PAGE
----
Nutrients, Vol. 13, Pages 3605: Association of Serum Phosphate with Low Handgrip Strength in Patients with Advanced Chronic Kidney Disease
Nutrients doi: 10.3390/nu13103605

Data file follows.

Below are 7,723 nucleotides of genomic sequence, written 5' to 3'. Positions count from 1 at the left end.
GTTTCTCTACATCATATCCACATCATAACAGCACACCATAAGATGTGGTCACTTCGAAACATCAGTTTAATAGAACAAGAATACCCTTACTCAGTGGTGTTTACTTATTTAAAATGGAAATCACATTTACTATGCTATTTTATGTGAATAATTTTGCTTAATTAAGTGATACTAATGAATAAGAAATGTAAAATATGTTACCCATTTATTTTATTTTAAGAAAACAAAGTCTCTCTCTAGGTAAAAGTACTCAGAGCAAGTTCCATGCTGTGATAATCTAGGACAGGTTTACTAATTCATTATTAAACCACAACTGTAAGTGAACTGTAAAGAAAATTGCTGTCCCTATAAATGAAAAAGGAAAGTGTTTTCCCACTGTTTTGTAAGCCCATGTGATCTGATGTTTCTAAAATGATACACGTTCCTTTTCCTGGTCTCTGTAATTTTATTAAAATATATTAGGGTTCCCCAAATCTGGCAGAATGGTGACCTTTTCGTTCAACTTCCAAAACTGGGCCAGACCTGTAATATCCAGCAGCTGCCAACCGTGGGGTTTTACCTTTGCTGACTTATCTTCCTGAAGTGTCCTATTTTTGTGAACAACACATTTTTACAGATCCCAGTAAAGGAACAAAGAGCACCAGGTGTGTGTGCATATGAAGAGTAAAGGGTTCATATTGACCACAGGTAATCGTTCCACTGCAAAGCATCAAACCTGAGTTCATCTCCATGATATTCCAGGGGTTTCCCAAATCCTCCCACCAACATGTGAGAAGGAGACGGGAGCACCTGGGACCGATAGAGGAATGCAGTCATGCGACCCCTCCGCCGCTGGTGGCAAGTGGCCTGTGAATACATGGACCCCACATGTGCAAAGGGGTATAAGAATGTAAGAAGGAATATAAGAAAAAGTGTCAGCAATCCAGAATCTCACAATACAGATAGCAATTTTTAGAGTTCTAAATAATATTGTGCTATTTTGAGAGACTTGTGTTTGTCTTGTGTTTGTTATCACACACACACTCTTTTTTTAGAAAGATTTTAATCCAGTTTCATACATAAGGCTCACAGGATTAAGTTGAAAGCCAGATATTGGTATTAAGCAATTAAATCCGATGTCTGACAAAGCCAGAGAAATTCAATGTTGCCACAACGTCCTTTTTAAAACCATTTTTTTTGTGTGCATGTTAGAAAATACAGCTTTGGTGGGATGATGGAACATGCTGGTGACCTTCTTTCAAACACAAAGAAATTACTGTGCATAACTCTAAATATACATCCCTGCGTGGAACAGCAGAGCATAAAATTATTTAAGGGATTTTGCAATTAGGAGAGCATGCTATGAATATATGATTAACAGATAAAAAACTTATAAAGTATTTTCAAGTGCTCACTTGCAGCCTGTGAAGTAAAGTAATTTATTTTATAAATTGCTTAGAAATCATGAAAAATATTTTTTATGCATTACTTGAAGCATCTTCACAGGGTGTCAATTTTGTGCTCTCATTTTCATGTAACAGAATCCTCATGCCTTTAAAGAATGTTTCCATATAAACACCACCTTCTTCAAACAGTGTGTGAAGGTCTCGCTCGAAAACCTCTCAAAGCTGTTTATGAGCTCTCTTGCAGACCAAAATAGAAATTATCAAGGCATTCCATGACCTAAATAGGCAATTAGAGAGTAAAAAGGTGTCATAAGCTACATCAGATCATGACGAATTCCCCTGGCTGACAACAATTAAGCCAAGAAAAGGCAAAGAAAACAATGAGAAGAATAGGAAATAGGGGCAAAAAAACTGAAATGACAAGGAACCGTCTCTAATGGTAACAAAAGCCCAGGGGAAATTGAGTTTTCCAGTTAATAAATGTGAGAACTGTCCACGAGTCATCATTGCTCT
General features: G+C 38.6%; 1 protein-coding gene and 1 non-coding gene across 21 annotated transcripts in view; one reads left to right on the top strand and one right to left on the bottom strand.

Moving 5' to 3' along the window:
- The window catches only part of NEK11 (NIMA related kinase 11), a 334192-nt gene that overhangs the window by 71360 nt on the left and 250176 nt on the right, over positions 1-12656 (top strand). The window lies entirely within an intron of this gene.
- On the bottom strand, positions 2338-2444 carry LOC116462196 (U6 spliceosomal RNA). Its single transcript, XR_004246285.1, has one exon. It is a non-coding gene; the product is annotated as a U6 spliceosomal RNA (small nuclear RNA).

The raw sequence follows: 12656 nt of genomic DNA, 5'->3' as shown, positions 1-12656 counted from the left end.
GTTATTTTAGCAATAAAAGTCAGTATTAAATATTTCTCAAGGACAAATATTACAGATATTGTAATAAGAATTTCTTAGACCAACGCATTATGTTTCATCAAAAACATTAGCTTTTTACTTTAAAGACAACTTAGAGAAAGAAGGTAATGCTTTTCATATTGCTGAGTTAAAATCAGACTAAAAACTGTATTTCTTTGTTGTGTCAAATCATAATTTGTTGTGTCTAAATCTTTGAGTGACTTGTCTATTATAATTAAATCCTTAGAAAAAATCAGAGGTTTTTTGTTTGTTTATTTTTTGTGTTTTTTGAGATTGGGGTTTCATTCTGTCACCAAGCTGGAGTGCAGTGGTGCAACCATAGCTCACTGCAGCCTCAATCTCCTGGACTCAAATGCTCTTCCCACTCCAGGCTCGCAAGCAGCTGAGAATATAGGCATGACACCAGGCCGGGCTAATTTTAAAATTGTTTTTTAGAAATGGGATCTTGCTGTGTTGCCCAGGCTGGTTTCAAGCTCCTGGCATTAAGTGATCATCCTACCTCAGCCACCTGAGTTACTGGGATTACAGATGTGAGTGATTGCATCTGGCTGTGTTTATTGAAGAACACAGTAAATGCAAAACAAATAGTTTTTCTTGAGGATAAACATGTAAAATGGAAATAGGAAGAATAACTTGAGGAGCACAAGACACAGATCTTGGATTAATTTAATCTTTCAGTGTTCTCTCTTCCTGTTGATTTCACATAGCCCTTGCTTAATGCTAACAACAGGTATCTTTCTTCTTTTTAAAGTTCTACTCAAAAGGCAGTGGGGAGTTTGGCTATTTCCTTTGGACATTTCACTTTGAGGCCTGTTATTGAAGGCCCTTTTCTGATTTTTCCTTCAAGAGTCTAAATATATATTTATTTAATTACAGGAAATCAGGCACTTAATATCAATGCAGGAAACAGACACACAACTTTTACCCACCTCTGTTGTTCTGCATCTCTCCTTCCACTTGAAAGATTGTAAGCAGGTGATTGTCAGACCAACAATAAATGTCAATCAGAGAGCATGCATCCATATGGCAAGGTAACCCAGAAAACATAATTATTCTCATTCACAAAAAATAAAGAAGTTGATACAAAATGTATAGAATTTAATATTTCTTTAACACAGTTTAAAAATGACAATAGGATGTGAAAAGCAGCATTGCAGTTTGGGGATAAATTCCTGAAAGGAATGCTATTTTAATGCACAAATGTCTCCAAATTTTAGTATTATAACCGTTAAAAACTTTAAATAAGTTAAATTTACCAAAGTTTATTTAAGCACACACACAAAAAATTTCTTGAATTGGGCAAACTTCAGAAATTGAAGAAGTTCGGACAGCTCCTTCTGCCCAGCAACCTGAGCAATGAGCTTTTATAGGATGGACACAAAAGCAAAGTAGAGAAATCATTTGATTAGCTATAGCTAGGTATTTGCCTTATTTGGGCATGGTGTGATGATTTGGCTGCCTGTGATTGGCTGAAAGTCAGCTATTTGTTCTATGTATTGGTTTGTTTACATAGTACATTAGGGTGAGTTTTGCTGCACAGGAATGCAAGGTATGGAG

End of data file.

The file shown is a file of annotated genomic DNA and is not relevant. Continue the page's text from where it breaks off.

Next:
Muscle wasting and hyperphosphatemia are becoming increasingly prevalent in patients who exhibit a progressive decline in kidney function. However, the association between serum phosphate (Pi) level and sarcopenia in advanced chronic kidney disease (CKD) patients remains unclear. We compared the serum Pi levels between advanced CKD patients with (n = 51) and those without sarcopenia indicators (n = 83). Low appendicular skeletal muscle mass index (ASMI), low handgrip strength, and low gait speed were defined per the standards of the Asian Working Group for Sarcopenia. Mean serum Pi level was significantly higher in advanced CKD patients with sarcopenia indicators than those without sarcopenia indicators (3.88 ± 0.86 vs. 3.54 ± 0.73 mg/dL; p = 0.016). Univariate analysis indicated that serum Pi was negatively correlated with ASMI, handgrip strength, and gait speed. Multivariable analysis revealed that serum Pi was significantly associated with handgrip strength (standardized β = −0.168; p = 0.022) and this association persisted even after adjustments for potential confounders. The optimal serum Pi cutoff for predicting low handgrip strength was 3.65 mg/dL, with a sensitivity of 82.1% and specificity of 56.6%. In summary, low handgrip strength is common in advanced CKD patients and serum Pi level is negatively associated with handgrip strength.
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